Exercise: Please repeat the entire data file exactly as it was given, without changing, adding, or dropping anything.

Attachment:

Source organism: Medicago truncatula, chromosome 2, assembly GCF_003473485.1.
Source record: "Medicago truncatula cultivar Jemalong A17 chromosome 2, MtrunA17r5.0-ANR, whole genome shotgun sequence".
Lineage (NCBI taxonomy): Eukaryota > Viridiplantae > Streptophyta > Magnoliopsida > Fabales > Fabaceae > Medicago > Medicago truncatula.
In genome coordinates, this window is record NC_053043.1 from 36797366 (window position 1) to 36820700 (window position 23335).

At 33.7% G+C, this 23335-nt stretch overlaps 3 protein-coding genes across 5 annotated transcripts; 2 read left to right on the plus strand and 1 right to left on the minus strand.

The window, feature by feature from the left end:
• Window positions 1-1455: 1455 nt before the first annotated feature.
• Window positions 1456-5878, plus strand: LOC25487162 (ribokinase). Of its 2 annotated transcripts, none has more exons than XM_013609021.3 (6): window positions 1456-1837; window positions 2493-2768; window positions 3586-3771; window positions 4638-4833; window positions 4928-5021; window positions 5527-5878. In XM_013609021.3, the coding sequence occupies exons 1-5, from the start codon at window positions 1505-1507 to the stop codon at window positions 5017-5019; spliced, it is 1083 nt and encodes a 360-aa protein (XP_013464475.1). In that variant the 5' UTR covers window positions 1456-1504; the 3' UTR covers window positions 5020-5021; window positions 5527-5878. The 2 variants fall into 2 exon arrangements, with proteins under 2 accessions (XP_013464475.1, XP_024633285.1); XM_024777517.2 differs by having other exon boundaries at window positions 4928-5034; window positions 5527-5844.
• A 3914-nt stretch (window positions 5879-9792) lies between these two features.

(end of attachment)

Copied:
Source organism: Medicago truncatula, chromosome 2, assembly GCF_003473485.1.
Source record: "Medicago truncatula cultivar Jemalong A17 chromosome 2, MtrunA17r5.0-ANR, whole genome shotgun sequence".
Lineage (NCBI taxonomy): Eukaryota > Viridiplantae > Streptophyta > Magnoliopsida > Fabales > Fabaceae > Medicago > Medicago truncatula.
In genome coordinates, this window is record NC_053043.1 from 36797366 (window position 1) to 36820700 (window position 23335).

At 33.7% G+C, this 23335-nt stretch overlaps 3 protein-coding genes across 5 annotated transcripts; 2 read left to right on the plus strand and 1 right to left on the minus strand.

The window, feature by feature from the left end:
• Window positions 1-1455: 1455 nt before the first annotated feature.
• Window positions 1456-5878, plus strand: LOC25487162 (ribokinase). Of its 2 annotated transcripts, none has more exons than XM_013609021.3 (6): window positions 1456-1837; window positions 2493-2768; window positions 3586-3771; window positions 4638-4833; window positions 4928-5021; window positions 5527-5878. In XM_013609021.3, the coding sequence occupies exons 1-5, from the start codon at window positions 1505-1507 to the stop codon at window positions 5017-5019; spliced, it is 1083 nt and encodes a 360-aa protein (XP_013464475.1). In that variant the 5' UTR covers window positions 1456-1504; the 3' UTR covers window positions 5020-5021; window positions 5527-5878. The 2 variants fall into 2 exon arrangements, with proteins under 2 accessions (XP_013464475.1, XP_024633285.1); XM_024777517.2 differs by having other exon boundaries at window positions 4928-5034; window positions 5527-5844.
• A 3914-nt stretch (window positions 5879-9792) lies between these two features.